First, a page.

US neobanks hitting an inflection point
Chime Financial Inc. raised the most capital of any individual fintech company in 2019, collecting $700 million across two transactions. Several other digital banking providers — Moneylion Inc., Varo Money Inc. and Dave Inc. — collectively raised $250 million in 2019.
These companies have built their businesses to compete directly with retail banks by offering deposit products wrapped in customer-friendly features such as early direct deposit and zero overdraft fees. They are raising capital at a time when competitors are appearing from various directions.
Other fintech companies are moving more aggressively into baning. Square Inc. has filed for an industrial loan company charter, and digital lender LendingClub Corp. recently announced its purchase of Radikus Bank. Several prominent, private fintech companies have also launched or announced some kind of deposit or cash management product. These include well-funded startups such as SoFi, BlueVine, Robinhood Financial LLC and Brex Inc.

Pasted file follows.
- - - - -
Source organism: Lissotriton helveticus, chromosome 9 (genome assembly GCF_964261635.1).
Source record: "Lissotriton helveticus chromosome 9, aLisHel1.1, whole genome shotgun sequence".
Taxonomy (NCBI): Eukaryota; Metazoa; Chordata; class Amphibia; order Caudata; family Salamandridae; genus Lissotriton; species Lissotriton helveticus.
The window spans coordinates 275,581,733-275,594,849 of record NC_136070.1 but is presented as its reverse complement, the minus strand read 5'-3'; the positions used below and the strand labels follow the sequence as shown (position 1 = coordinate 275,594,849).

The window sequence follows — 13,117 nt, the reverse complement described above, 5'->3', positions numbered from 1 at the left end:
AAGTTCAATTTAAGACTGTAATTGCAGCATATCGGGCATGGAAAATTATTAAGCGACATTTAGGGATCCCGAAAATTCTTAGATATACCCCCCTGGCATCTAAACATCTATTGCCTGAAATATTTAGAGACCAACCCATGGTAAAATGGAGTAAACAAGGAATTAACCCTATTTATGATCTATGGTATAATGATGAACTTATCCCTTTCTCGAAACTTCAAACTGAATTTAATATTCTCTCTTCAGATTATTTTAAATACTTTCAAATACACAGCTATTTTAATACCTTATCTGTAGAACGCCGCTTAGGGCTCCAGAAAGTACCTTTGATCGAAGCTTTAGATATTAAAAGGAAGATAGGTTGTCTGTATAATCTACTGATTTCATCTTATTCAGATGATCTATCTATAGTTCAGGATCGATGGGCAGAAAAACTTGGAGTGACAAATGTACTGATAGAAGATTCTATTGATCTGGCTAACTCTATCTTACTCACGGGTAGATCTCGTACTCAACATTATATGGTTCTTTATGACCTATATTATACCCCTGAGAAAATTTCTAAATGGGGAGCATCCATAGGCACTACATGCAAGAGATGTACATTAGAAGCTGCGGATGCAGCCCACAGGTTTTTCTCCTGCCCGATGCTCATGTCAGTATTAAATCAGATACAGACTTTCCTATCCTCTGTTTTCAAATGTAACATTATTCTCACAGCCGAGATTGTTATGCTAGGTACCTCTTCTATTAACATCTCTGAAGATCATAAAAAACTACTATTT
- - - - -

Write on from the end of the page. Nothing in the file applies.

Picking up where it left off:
Larger consumer technology companies made significant strides into financial services in 2019. Apple Inc. launched its Apple Card credit card product, and Google LLC announced a deposit product in conjunction with Citigroup Inc.. These companies have significant consumer reach and large pools of capital to deploy into product development and customer acquisition.
Foreign competitors made meaningful attempts to enter the U.S. market in 2019. German neobank N26 GmbH launched a U.S.-based service while U.K. neobanks Revolut Ltd. and Monzo Bank Ltd. have announced intentions to launch U.S. products. All three have seen substantial growth in Europe where neobanks appear to have gained greater traction. Unlike their U.S. counterparts, these European companies have banking licenses in their home countries.
The influx of new capital into major U.S. players will provide plenty of fuel for customer acquisition and other growth initiatives to face the growing competition.
This article was published by S&P Global Market Intelligence and not by S&P Global Ratings, which is a separately managed division of S&P Global.